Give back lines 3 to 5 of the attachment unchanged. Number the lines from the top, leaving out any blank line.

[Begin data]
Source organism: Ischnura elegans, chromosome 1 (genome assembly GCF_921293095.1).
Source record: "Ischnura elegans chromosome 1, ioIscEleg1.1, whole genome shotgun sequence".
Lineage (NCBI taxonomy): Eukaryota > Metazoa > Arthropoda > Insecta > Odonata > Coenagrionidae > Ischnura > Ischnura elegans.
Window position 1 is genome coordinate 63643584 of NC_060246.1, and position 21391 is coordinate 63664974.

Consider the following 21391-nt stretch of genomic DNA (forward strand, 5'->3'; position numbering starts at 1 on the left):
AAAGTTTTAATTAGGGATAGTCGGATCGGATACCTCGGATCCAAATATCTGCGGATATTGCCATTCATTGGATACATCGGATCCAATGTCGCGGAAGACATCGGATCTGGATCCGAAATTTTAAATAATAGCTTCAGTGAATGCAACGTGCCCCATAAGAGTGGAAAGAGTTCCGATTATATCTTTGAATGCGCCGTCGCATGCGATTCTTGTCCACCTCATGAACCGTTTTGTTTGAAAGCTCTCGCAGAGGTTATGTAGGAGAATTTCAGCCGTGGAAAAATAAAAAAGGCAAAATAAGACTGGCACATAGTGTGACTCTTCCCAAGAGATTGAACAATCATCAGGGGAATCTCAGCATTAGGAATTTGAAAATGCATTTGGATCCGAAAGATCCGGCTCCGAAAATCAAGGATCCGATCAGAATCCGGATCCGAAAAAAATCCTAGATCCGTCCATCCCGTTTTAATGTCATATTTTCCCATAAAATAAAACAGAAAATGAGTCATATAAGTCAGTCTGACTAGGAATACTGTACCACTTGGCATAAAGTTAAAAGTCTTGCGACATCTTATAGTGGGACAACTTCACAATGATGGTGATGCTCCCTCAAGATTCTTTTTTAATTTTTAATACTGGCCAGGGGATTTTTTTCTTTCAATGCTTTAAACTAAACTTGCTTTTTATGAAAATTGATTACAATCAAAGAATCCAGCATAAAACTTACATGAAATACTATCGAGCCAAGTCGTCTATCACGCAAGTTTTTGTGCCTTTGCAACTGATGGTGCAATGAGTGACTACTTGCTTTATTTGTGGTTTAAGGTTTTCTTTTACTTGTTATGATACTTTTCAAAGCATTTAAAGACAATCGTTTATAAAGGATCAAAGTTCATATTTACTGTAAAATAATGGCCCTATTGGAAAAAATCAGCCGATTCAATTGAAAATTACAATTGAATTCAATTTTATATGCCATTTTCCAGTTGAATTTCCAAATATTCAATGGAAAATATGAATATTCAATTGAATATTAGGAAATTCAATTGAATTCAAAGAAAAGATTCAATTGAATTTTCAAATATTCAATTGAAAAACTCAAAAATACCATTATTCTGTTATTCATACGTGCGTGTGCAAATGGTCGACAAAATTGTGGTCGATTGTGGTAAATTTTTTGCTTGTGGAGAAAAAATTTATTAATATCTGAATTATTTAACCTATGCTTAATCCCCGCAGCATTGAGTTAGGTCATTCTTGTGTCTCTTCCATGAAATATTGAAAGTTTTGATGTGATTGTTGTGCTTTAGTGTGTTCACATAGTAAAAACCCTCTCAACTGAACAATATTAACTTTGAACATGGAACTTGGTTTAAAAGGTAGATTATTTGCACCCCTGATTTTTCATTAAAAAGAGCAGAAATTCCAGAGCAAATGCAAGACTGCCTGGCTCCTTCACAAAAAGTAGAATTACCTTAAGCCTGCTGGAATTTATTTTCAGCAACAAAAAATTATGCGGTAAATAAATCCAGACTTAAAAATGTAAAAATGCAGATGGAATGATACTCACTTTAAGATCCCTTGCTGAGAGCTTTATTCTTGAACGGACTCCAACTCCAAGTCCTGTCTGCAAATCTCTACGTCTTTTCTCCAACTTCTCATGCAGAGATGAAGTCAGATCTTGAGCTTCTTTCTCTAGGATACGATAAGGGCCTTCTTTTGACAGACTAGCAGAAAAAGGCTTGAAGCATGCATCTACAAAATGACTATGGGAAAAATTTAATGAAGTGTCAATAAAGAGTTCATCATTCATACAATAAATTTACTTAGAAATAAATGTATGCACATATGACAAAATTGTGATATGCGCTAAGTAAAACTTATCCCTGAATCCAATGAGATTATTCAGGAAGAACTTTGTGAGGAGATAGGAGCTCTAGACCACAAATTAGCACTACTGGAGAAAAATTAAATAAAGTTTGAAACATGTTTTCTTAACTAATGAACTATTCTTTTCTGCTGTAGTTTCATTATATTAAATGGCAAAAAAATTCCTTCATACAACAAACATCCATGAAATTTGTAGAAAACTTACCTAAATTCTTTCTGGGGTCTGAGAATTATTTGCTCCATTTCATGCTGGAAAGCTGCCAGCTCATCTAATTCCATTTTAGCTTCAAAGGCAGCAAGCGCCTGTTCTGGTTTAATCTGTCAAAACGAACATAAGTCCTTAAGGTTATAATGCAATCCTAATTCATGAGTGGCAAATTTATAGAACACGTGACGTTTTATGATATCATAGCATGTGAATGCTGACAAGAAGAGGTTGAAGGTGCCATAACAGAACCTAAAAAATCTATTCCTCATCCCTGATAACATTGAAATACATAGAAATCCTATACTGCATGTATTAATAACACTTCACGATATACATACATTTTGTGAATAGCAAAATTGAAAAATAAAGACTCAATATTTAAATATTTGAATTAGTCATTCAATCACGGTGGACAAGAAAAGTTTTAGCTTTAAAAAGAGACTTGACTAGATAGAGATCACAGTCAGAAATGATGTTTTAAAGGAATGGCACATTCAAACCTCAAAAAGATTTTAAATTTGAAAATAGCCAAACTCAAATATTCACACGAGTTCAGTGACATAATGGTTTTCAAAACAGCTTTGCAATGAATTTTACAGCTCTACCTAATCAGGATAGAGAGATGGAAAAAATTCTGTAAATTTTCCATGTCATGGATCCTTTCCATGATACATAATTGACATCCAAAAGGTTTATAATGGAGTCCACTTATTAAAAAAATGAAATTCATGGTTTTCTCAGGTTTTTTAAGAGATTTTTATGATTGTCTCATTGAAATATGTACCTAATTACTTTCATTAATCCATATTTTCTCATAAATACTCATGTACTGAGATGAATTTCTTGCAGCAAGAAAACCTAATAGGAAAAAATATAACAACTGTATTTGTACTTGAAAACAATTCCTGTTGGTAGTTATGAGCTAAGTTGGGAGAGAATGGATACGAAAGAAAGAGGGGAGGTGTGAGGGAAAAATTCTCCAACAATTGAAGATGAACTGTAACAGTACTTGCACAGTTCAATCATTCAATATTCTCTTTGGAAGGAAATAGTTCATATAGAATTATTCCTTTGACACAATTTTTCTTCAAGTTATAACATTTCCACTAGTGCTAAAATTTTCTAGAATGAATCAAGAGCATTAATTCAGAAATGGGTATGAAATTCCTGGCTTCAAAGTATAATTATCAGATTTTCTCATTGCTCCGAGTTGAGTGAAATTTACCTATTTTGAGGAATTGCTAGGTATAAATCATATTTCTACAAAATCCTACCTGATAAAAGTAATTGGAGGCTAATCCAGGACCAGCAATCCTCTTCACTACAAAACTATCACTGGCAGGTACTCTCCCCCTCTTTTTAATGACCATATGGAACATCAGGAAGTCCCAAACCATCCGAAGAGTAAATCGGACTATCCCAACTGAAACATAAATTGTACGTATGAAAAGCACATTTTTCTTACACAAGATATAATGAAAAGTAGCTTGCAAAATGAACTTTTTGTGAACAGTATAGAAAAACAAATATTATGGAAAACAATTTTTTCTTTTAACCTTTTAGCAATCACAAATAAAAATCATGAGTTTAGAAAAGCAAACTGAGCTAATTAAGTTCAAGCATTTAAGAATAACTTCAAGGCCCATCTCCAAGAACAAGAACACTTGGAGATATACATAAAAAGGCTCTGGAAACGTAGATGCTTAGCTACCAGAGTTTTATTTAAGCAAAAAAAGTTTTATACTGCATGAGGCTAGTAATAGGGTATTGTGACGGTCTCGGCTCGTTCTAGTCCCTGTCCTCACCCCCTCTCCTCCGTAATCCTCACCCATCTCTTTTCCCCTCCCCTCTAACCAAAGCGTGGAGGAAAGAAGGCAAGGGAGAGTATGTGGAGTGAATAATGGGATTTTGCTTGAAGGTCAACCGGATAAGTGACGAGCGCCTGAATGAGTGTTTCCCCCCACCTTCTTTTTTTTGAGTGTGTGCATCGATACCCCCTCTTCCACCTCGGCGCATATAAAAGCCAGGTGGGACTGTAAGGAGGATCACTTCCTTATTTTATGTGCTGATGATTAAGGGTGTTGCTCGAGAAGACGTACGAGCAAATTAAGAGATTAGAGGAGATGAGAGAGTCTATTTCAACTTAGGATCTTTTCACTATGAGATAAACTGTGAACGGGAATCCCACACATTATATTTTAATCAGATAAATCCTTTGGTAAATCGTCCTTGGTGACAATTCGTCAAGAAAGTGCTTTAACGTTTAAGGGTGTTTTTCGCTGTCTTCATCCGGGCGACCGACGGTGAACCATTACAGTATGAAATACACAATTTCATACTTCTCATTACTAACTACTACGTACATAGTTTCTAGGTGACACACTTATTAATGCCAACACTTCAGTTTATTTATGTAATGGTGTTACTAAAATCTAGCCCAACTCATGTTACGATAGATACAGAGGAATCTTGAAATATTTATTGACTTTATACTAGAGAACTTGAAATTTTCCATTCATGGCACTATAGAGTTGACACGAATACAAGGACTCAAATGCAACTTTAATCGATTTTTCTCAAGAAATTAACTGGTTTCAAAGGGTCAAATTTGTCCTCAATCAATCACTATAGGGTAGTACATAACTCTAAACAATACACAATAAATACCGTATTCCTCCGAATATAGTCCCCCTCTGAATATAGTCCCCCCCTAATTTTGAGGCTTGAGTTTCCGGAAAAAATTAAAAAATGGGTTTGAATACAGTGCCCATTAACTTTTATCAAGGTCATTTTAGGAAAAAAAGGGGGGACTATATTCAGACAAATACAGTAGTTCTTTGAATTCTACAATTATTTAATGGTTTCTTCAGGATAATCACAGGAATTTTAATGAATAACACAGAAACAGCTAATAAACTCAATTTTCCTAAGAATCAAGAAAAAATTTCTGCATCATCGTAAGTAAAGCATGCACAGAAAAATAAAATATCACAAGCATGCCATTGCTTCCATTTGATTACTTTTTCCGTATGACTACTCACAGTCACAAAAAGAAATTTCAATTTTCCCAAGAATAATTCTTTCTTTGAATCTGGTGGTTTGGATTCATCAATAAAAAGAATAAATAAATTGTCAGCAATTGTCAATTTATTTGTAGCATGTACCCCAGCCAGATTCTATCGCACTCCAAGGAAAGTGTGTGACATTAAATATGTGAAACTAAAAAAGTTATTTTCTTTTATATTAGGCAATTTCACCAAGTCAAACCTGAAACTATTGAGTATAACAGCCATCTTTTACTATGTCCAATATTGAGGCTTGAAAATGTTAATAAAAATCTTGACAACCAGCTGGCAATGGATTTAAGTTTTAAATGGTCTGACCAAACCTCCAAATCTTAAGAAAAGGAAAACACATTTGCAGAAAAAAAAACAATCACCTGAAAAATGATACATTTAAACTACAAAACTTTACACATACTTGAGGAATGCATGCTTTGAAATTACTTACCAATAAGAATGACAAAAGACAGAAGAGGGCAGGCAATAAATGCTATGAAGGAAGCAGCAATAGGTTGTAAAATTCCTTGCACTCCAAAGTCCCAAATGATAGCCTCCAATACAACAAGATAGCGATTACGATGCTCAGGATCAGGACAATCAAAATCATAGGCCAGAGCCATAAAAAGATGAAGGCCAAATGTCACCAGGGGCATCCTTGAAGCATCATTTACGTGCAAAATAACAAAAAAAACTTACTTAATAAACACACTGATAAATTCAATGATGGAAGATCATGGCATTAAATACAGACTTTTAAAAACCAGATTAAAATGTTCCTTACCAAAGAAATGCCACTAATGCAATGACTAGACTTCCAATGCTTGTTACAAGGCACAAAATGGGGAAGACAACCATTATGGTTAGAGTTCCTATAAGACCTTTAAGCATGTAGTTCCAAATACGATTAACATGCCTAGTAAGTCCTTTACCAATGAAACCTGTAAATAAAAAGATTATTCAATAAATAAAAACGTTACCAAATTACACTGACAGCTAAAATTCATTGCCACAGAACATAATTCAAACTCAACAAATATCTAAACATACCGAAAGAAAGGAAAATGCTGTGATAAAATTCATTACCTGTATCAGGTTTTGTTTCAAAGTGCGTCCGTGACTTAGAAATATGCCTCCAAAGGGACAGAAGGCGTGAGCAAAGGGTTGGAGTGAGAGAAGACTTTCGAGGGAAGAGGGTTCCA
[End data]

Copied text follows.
Lineage (NCBI taxonomy): Eukaryota > Metazoa > Arthropoda > Insecta > Odonata > Coenagrionidae > Ischnura > Ischnura elegans.
Window position 1 is genome coordinate 63643584 of NC_060246.1, and position 21391 is coordinate 63664974.

Consider the following 21391-nt stretch of genomic DNA (forward strand, 5'->3'; position numbering starts at 1 on the left):